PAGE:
Introduction: Chronic inflammation and impaired neovascularization play critical roles in delayed wound healing in diabetic patients. To overcome the limitations of current diabetic wound (DBW) management interventions, we investigated the effects of a catechol-functionalized hyaluronic acid (HA-CA) patch combined with adipose-derived mesenchymal stem cells (ADSCs) in DBW mouse models. Methods: Diabetes in mice (C57BL/6, male) was induced by streptozotocin (50 mg/kg, >250 mg/dL). Mice were divided into four groups: control (DBW) group, ADSCs group, HACA group, and HA-CA + ADSCs group (n = 10 per group). Fluorescently labeled ADSCs (5 × 105 cells/100 µL) were transplanted into healthy tissues at the wound boundary or deposited at the HACA patch at the wound site. The wound area was visually examined. Collagen content, granulation tissue thickness and vascularity, cell apoptosis, and re-epithelialization were assessed. Angiogenesis was evaluated by immunohistochemistry, quantitative real-time polymerase chain reaction, and Western blot. Results: DBW size was significantly smaller in the HA-CA + ADSCs group (8% ± 2%) compared with the control (16% ± 5%, p < 0.01) and ADSCs (24% ± 17%, p < 0.05) groups. In mice treated with HA-CA + ADSCs, the epidermis was regenerated, and skin thickness was restored. CD31 and von Willebrand factor-positive vessels were detected in mice treated with HA-CA + ADSCs. The mRNA and protein levels of VEGF, IGF-1, FGF-2, ANG-1, PIK, and AKT in the HA-CA + ADSCs group were the highest among all groups, although the Spred1 and ERK expression levels remained unchanged. Conclusions: The combination of HA-CA and ADSCs provided synergistic wound healing effects by maximizing paracrine signaling and angiogenesis via the PI3K/AKT pathway. Therefore, ADSC-loaded HA-CA might represent a novel strategy for the treatment of DBW.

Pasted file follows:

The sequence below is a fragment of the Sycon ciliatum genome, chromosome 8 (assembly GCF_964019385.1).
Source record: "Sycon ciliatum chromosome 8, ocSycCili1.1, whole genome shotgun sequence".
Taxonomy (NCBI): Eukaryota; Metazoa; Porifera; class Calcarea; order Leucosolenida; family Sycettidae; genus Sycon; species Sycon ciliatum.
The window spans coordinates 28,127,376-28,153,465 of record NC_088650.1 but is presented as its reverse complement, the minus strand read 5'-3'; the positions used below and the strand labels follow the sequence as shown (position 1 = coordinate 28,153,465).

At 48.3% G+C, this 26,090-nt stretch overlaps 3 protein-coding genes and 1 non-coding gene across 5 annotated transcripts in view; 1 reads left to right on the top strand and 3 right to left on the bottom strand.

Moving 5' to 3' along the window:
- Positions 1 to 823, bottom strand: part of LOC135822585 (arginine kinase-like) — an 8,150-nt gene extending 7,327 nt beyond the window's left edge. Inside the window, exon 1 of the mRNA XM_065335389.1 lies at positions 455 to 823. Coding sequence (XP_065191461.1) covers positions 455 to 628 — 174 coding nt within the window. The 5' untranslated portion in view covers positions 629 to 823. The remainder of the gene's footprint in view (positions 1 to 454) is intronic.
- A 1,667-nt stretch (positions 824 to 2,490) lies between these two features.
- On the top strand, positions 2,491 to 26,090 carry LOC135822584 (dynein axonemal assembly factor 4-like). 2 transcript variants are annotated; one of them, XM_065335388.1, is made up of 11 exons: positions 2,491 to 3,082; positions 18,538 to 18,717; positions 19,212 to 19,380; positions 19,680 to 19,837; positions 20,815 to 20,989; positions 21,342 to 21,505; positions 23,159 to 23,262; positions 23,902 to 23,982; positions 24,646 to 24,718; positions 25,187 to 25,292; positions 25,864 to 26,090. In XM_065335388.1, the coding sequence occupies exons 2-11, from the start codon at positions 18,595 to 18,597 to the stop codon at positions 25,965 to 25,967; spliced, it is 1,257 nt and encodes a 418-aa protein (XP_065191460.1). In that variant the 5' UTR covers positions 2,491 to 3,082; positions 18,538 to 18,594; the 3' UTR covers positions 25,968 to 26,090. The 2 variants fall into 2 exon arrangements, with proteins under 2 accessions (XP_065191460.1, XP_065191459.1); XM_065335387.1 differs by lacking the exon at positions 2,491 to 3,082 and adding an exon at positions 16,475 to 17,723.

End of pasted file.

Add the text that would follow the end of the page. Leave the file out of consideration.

Bibliographical noteFunding Information:
This work was supported by a National Research Foundation of Korea (NRF) grant from the Government of Korea (NRF-2018R1C1B6005116) and a Seoul National University Bundang Hospital grant (No. 14-2017-019).
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All Science Journal Classification (ASJC) codes
- Molecular Biology
- Computer Science Applications
- Physical and Theoretical Chemistry
- Organic Chemistry
- Inorganic Chemistry